What is Chiari Malformation?

Chiari Malformation is a disorder of the brain affecting at least 1 out of every 1000 people in the world. In the simplest terms, it is a condition where the cerebellum (the bottom part of the brain) squeezes out into the spinal canal. Chiari is almost exclusively diagnosed via MRI of the brain, but other types of scans may detect the disorder as well.

Many people are born with the disorder but have no symptoms until adolescence or adulthood because of growth or progression of the herniation. Others can develop it from trauma or from a lack of spinal fluid. The most severe forms of Chiari Malformation are detected at birth and may result in significant brain damage and disability.

Symptoms of Chiari Malformation:

Chiari Malformation symptoms include headaches that are made worse by coughing, sneezing and straining, neck pain, poor balance, nausea and vomiting, hoarse voice and ringing in the ears. Symptoms vary widely between patients and may change over time.

Diagnosis of Chiari Malformation:

The diagnosis of Chiari Malformation is becoming more common because of the increased use of MRI, but many Chiaris are incidental findings in people without any symptoms and who will never require treatment (so if you have one and no symptoms, don't panic!).

Treatment for Chiari Malformation:

Treatment for Chiari Malformation is varied. Most patients are first treated by a neurologist, with medications being used to reduce headaches or other symptoms. Many patients are able to be managed without surgery; however, if medication does not work or the cerebellar herniation gets worse, surgery is usually recommended to provide more room for the herniated brain structures.

During the surgery, called a Posterior Fossa Decompression, a piece of the skull near the opening to the spinal canal is removed, a piece of the first and sometimes second vertebrae are removed, and a patch is added to the lining of the brain. Occasionally, neurosurgeons may surgically shrink the cerebellum to further decrease pressure within the brain or try to reposition the brain within the skull.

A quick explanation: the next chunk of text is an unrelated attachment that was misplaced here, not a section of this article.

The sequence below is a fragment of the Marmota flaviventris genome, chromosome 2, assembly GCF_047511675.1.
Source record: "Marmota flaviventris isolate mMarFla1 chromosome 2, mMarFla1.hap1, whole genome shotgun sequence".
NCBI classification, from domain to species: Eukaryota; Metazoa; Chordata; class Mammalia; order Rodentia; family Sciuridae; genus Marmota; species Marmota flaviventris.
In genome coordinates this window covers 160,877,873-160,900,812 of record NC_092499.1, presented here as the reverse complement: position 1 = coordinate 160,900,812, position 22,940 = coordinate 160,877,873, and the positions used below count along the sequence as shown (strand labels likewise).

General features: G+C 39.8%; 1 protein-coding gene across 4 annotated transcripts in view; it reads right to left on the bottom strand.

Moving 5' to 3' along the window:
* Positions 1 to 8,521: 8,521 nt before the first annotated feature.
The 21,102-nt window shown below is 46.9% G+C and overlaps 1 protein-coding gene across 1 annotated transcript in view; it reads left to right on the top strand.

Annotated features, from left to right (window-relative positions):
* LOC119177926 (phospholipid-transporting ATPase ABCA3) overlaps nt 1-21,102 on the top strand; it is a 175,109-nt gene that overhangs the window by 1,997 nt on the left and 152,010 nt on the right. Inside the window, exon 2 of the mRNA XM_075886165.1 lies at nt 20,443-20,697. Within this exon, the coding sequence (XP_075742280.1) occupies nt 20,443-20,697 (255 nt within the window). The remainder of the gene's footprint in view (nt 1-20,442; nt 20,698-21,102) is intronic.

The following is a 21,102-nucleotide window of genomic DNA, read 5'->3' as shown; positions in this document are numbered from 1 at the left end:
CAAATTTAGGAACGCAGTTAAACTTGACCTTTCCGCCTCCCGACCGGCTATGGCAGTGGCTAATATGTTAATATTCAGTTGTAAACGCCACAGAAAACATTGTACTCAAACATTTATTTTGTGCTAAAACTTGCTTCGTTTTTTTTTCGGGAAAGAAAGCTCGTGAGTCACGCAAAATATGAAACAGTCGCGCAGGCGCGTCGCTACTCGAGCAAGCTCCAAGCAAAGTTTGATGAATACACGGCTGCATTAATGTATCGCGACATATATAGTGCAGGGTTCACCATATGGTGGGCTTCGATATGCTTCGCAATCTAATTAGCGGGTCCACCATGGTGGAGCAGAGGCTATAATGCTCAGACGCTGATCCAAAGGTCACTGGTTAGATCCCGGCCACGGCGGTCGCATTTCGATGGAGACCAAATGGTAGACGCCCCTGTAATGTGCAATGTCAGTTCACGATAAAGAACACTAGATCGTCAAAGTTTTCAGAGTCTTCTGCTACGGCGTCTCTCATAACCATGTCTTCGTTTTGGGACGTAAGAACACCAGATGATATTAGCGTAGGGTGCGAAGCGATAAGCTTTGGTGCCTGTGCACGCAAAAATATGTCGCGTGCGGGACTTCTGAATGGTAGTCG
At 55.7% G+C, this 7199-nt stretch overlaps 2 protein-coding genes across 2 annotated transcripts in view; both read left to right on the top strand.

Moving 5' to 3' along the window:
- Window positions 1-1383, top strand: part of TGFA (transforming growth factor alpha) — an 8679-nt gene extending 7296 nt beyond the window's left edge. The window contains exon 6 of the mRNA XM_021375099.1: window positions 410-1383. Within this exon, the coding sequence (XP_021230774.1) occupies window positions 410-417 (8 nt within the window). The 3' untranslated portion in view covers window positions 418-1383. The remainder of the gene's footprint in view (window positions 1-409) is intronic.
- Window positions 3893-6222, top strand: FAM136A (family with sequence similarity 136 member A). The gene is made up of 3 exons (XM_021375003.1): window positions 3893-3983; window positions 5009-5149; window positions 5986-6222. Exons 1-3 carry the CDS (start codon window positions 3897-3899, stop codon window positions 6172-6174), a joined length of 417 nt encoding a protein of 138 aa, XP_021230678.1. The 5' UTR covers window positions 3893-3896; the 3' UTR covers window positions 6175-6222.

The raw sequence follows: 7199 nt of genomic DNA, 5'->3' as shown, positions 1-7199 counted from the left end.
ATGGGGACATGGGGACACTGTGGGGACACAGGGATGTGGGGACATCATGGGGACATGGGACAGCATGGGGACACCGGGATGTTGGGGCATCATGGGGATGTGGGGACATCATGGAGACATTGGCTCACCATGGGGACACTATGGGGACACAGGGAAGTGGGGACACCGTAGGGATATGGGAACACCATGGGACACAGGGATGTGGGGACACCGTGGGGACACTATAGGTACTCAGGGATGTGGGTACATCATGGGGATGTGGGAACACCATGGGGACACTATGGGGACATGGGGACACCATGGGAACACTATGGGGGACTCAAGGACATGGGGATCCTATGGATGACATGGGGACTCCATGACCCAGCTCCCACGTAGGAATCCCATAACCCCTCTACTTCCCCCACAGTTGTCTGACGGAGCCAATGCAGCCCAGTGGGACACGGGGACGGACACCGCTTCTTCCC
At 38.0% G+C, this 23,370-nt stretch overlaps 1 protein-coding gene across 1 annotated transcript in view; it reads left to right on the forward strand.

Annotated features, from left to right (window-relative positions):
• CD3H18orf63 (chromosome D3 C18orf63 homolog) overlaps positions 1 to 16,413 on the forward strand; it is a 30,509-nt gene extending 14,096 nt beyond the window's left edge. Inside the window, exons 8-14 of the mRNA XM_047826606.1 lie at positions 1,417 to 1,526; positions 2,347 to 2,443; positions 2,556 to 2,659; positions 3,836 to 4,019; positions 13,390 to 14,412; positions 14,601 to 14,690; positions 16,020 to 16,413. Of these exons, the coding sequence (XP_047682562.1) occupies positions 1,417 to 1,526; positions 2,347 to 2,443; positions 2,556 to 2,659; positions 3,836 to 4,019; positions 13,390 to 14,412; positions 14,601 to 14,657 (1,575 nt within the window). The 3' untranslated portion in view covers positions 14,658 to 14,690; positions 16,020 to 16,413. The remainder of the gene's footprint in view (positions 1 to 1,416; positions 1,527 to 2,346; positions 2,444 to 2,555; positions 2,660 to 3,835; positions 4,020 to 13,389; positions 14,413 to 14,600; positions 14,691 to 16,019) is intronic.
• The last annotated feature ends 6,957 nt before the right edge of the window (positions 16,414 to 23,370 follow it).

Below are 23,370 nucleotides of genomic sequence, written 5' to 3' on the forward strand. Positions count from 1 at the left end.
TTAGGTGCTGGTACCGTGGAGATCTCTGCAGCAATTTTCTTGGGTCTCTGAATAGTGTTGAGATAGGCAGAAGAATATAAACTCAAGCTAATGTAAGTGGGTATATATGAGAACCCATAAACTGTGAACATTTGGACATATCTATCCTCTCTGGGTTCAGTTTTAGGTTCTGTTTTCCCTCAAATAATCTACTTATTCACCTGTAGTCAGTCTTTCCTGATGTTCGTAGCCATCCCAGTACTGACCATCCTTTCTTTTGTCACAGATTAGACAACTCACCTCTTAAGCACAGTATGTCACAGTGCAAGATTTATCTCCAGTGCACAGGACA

Outcomes from surgery vary widely depending upon the patient, the severity of the herniation and the damage done before surgery. 

Chiari Malformation and Associated Conditions:

Syringomyelia is a condition where a backup of spinal fluid causes a cyst to grow in the middle of the spinal cord, which can cause a variety of symptoms including weakness, paralysis, and pain the arms and legs.

Spina Bifida is a condition where the spinal cord doesn't fully close during fetal development.

Many patients with Chiari have a less severe version of Spina Bifida called Occult Tethered Cord, where the bottom part of the spinal cord is tethered to the bones in the lower back, causing a stretch on the spinal cord. Research is being done to determine if Occult Tethered Cord may be an additional cause of the brain hernation in Chiari Malformation.

Pseudotumor Cerebri is a condition where the pressure in the brain is too high, often because the fluid cannot escape from the brain. It is seen often in patients with Chiari Malformation and Syringomyelia.

Ehlers Danlos Syndrome is a connective tissue disorder which can cause joint and tissue looseness, which can be a big problem in the spine, especially after decompression surgery.

Resources:

National Institute of Neurological Disorders and Stroke - Promotes and supports research for nuerological disorders and strokes

Conquer Chiari - Education, awareness and research into Chiari Malformations

American Syringomyelia and Chiari Alliance Project - Non-profit organization dedicated to research and support

Chiari and Syringomyelia Foundation - Non-profic group committed to finding a cure for Chiari malformations, syringomyelia and other cerebrospinal fluid disorders